Working In These Times

Friday, Sep 29, 2017, 3:39 pm  ·  By Moshe Z. Marvit

The Trump Administration’s Backdoor Plan to Erode the Rights of Workers to Act Collectively

U.S. President Donald Trump pictured at the Trump National Golf Club in Bedminster, New Jersey on August 12, 2017. (JIM WATSON/AFP/Getty Images)  

On October 2, the U.S. Supreme Court will hear a case that implicates the very concept of collective action. NLRB v. Murphy Oil asks whether it is a violation of workers’ rights to force them to enter into arbitration agreements that prohibit collective or class litigation. Such agreements, often entered into as conditions of employment, require workers who want to sue their employers to do so individually in a private arbitration setting, rather than as a class of aggrieved workers who can pool their resources and knowledge. According to a recent study by the Economic Policy Institute, more than 60 million U.S. workers have now lost access to the courts because of such forced arbitration agreements. 

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Thursday, Sep 28, 2017, 9:15 pm  ·  By Shaun Richman

SCOTUS Is on the Verge of Decimating Public-Sector Unions—But Workers Can Still Fight Back

The Supreme Court has agreed to hear a case that could take "right to work" nationwide. (JIM WATSON/AFP/Getty Images)  

On Thursday, the Supreme Court agreed to hear Janus vs. AFSCME, the case that will likely turn the entire public sector labor movement into a “right-to-work” zone. Like a lazy Hollywood remake, the case has all the big money behind it that last year’s Friedrichs v. CTA did, with none of the creativity.

In Friedrichs, the plaintiffs argued that interactions between public sector unions and government employers are inherently political. Therefore, the argument went, mandatory agency fees to reimburse the union for the expenses of representation and bargaining were forced political speech, violating employees’ purported First Amendment right to not pay dues.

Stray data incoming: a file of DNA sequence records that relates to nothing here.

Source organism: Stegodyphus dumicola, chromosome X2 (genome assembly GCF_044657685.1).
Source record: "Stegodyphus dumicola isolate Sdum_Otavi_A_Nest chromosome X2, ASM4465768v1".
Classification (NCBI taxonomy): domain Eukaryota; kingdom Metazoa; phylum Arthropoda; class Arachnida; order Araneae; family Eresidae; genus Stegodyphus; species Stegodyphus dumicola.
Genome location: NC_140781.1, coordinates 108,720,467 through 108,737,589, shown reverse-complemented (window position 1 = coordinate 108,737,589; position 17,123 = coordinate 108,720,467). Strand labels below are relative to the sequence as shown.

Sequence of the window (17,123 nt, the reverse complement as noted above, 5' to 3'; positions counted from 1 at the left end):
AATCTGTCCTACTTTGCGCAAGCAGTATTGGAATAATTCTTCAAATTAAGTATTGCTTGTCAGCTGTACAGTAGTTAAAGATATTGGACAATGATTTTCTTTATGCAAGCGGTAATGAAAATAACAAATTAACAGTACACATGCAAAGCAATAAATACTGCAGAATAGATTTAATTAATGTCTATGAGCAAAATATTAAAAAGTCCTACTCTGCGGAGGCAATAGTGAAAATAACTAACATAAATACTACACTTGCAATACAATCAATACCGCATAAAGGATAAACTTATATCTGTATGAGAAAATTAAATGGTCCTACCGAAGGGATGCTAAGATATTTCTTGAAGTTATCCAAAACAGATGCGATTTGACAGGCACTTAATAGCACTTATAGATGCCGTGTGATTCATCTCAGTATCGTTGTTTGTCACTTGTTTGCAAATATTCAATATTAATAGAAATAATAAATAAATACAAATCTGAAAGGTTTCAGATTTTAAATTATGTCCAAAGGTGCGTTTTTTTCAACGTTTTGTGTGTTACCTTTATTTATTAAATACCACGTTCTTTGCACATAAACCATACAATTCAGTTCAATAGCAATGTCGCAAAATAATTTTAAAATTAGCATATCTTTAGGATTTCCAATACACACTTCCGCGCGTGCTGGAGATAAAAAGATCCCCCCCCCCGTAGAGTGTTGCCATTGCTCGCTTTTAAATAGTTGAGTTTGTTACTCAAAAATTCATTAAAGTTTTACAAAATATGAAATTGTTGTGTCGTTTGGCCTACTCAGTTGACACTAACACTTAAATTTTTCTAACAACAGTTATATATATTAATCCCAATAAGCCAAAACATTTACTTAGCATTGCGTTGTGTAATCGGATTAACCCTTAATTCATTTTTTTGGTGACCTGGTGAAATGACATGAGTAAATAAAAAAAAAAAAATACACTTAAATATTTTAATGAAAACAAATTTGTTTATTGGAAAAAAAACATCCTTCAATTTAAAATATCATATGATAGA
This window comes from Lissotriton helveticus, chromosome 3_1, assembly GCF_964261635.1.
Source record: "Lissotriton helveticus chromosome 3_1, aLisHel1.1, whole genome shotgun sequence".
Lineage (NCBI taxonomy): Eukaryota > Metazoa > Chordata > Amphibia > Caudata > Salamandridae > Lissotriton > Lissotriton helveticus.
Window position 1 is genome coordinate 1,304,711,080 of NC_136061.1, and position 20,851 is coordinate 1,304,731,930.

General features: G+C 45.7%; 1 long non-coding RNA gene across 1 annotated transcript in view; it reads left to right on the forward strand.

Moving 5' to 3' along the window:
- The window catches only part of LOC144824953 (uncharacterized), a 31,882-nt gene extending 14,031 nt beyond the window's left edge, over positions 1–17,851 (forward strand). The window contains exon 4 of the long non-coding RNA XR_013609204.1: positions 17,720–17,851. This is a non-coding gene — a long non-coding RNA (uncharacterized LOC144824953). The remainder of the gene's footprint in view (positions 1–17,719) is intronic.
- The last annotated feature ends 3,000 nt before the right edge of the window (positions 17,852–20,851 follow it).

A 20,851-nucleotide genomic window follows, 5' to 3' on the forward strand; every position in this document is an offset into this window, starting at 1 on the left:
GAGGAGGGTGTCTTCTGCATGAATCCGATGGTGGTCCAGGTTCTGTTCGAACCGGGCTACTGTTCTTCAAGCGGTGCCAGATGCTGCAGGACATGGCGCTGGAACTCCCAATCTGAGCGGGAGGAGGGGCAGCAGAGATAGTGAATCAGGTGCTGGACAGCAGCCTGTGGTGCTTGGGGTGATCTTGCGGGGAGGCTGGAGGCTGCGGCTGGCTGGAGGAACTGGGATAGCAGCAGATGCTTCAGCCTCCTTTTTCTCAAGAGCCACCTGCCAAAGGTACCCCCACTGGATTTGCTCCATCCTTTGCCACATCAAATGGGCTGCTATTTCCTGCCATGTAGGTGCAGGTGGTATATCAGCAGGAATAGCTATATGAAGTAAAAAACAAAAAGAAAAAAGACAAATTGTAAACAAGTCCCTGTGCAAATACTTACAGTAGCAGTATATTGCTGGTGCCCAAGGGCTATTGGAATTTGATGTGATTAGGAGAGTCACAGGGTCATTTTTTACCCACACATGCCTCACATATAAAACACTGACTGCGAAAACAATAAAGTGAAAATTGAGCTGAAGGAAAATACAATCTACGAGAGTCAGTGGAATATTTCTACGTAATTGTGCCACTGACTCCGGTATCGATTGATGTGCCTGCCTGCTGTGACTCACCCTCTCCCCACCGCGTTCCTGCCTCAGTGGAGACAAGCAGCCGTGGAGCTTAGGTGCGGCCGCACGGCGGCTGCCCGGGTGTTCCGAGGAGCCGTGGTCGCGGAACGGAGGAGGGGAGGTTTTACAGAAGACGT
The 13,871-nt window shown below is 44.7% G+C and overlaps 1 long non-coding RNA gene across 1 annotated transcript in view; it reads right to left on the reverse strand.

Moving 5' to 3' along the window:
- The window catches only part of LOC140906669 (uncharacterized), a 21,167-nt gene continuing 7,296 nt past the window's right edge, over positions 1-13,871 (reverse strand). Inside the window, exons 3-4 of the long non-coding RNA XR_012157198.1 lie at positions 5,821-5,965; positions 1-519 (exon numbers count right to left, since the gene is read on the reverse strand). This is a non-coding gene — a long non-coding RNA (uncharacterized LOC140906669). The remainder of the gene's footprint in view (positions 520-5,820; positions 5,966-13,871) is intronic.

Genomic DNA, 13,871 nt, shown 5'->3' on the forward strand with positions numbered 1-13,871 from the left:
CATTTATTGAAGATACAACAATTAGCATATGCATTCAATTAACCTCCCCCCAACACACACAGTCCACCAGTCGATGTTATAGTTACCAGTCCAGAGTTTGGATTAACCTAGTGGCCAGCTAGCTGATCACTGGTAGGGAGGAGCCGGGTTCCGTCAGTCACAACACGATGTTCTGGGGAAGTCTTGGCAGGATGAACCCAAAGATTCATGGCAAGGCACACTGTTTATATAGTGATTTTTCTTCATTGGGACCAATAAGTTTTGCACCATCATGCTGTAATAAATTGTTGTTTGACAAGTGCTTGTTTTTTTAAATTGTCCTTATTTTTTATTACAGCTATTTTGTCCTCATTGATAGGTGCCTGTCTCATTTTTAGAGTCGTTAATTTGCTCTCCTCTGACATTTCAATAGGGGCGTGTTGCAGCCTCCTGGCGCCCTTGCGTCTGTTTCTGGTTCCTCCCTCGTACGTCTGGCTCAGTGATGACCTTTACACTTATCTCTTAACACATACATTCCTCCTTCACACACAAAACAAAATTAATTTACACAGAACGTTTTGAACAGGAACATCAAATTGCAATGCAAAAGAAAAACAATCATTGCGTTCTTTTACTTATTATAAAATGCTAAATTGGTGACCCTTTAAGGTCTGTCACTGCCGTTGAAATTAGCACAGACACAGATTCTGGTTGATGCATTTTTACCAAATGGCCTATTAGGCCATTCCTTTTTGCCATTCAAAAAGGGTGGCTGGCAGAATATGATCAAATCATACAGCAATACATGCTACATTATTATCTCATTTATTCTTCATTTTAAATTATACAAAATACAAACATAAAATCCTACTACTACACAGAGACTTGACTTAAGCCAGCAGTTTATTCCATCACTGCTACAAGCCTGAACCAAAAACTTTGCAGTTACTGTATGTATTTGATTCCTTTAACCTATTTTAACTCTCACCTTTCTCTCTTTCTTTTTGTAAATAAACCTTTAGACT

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Thursday, Sep 28, 2017, 5:25 pm  ·  By Sady Doyle

Hugh Hefner Wasn’t Just a Creep—He Was Also a Shitty Boss

The Playboy empire was built on the backs of female workers. (Rachel Murray/Getty Images for Playboy)  

To hear some tell it, Hugh Hefner changed what it meant to be a man in the 20th century. In place of God, country and family values, “Hef”—a persona so intensely branded that it’s hard to type without instinctively adding a (TM) to it—offered up cool jazz, hot chicks, weird bathrobes and the kind of literary sophistication that you could only get when a short story was printed directly opposite a close-up of some lady’s areolas.

The fact that women were mere props in this vision—luxury goods that men acquired to prove their swinging cred—seems not to bother those who embrace the ideal of Hefness. But in fact, the Playboy empire was built on the backs of female workers, who were expected to keep smiling and propping up Hefner’s brand through enormous amounts of grueling labor

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Thursday, Sep 28, 2017, 4:44 pm  ·  By s.e.smith

What’s Worse Than Airline Food? The Catering Companies Selling It.

Catering workers staged a protest at the Airline Passenger Experience Association Expo in Long Beach, Calif. on Wednesday. (Photo courtesy of UNITE HERE)  

Airline catering workers are fed up with what they say are intolerable conditions and low wages, and they brought that message to doorstep of the Airline Passenger Experience Association Expo, held in Long Beach, Calif. during the last week of September. Roughly 150 UNITE HERE members, most from the Los Angeles local with some backup from Phoenix, staged a lively picket of the expo as attendees looked on.

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Thursday, Sep 28, 2017, 12:35 pm  ·  By Robert Reich

Robert Reich: Trump and the GOP’s New Tax Plan Is a Giant Gift to the 1%

The GOP wants to cut taxes on the rich. Surprised? (Shawn Thew-Pool/Getty Images)  

When Barack Obama was president, congressional Republicans were deficit hawks. They opposed almost everything Obama wanted to do by arguing it would increase the federal budget deficit.

But now that Republicans are planning giant tax cuts for corporations and the wealthy, they’ve stopped worrying about deficits.

Senate Republicans have agreed to cut taxes by $1.5 trillion over the next decade, which means giant budget deficits.

Unless Republicans want to cut Social Security, Medicare, and defense, that is.  Even if Republicans eliminated everything elsein the federal budget – from education to Meals on Wheels – they wouldn’t have nearly enough to pay for tax cuts of the magnitude Republicans are now touting.

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Thursday, Sep 28, 2017, 12:26 pm  ·  By Sarah Jaffe